In a ray of hope for millions of leukaemia patients, American scientists have claimed to have developed a technique which multiplies the small number of stem cells in the donor blood, making it much more potent for the treatment of the fatal disease.
It also eliminates the need for a matching donor, whose bone marrow is usually transplanted to the patient, according to a study which appeared in the journal Nature Medicine. Traditionally, there was always a risk that the patient’s body may reject the new cells from a donor.
Mesenchymal stem cells are present in placental blood and could represent the new frontier for tissue and organ regeneration. The cells were identified at the cell factory at Milan’s Policlinico Hospital and will be the subject of a meeting on mesenchymal stem cells organized by the Milan hospital.
Isolated and preserved in the Milan biobank for the first time for use in future treatments, the cells come from blood that is collected at birth. Plasma that has been used for transplants in patients with serious diseases like leukemia and lymphoma and represent a potential reserve of mesenchymal stem
Doctors hope a Nottinghamshire boy with leukaemia can undergo a stem cell transplant in May.
Roman Cusick, from Calverton, is currently recovering from chemotherapy.
If he is deemed to be well enough, he will receive cells from an umbilical cord from a German donor in a procedure at Sheffield Children’s Hospital.
In February almost 200 people in Calverton helped took part in a saliva test to see if they were a suitable match.
Leukaemia occurs when large numbers of white blood cells take over the bone marrow, leaving the body unable to produce enough normal blood cells.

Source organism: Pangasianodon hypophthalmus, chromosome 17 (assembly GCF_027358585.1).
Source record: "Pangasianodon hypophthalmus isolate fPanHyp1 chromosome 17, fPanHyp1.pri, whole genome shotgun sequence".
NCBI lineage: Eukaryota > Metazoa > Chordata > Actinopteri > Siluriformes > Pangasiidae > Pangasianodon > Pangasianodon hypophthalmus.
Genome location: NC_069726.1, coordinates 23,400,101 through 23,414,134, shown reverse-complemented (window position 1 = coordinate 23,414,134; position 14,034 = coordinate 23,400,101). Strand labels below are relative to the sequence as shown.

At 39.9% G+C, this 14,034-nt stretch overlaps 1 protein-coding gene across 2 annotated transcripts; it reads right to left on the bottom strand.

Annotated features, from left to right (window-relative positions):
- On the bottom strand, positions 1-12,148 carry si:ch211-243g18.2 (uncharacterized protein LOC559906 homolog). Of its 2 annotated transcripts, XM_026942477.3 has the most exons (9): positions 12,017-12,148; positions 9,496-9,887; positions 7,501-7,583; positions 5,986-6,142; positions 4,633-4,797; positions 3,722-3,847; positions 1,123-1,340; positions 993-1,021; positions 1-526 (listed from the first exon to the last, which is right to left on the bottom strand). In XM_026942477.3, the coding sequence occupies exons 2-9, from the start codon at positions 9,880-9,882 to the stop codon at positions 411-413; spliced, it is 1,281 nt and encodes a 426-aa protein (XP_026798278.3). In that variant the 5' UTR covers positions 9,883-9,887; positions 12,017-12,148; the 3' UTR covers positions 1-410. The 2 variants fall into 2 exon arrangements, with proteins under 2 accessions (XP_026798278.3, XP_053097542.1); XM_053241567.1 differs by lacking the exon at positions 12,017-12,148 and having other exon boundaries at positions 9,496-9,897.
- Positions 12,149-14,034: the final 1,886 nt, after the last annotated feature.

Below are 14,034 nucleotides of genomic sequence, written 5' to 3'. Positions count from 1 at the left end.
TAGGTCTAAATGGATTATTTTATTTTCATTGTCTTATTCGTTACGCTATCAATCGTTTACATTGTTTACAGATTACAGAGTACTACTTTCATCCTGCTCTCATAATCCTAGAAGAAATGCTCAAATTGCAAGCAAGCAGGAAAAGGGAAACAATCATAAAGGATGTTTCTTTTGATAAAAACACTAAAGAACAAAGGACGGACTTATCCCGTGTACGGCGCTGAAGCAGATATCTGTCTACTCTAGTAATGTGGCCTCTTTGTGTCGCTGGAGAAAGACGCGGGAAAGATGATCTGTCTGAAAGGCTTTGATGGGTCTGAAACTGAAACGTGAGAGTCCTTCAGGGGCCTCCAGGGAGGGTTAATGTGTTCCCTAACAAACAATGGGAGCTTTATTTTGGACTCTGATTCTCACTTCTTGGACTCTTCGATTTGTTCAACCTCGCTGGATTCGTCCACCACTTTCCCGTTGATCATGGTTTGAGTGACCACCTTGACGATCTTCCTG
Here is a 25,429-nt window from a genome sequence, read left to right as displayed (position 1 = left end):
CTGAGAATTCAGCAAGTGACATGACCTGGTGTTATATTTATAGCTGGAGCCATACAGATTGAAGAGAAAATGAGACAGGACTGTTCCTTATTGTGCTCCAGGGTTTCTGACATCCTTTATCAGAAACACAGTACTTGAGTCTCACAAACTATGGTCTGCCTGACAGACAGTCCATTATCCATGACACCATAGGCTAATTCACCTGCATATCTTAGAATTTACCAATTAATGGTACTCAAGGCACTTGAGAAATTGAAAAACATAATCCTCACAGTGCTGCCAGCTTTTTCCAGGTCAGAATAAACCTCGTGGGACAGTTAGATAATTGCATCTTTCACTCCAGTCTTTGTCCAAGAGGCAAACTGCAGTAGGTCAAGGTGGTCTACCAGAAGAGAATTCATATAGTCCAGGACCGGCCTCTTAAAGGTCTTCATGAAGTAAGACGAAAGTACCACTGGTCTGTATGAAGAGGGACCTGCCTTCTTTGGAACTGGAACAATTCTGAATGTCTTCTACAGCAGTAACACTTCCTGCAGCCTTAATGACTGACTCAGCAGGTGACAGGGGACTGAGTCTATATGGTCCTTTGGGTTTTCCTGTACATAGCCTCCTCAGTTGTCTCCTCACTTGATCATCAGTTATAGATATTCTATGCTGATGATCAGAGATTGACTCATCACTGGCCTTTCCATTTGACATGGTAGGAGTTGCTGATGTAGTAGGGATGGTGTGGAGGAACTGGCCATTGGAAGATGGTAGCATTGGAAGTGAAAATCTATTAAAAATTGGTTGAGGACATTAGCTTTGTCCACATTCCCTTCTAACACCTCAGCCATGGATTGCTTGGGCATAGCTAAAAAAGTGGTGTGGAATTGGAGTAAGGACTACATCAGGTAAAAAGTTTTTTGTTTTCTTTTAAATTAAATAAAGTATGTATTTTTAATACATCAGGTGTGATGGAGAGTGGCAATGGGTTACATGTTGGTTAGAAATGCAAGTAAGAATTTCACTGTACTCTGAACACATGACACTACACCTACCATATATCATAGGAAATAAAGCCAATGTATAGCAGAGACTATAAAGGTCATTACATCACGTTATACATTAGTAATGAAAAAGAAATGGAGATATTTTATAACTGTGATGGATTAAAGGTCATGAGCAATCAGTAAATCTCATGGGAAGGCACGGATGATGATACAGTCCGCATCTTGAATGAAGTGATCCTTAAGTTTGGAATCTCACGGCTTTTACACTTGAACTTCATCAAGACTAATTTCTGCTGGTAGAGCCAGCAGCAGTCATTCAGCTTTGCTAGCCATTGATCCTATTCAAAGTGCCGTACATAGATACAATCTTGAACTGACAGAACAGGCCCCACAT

The extensive research on stem cells has revolutionised the way life-threatening diseases like leukaemia and aplastic anaemia can be treated.
But there are several steps before these diseases can be treated using stem cells.
To begin with, the Human Leukocyte Antigen (HLA)-typing of the patient is done. Doctors then get into the process of finding a matched donor from the computerised list made available to them by National Marrow Donor Programme (NMDP), U.S., and New York Cord Blood Bank.
If registration of potential bone marrow donors has been in place for a long time, the emergence of a number of cord blood
A compound found in fish oil, which apparently kills leukaemia stem cells, may lead to the cure of the disease, a new study including Indian origin researcher has revealed.
The compound, delta-12-protaglandin J3, or D12-PGJ3 targeted and killed the stem cells of chronic myelogenous leukemia, or CML, in mice, according to Sandeep Prabhu, associate professor of immunology and molecular toxicology in the Department of Veterinary and Medical Sciences.
He said that the compound is produced from EPA, Eicosapentaenoic Acid, an Omega-3 fatty acid found in fish and in fish oil.
“Research in the past on fatty acids has shown the health benefits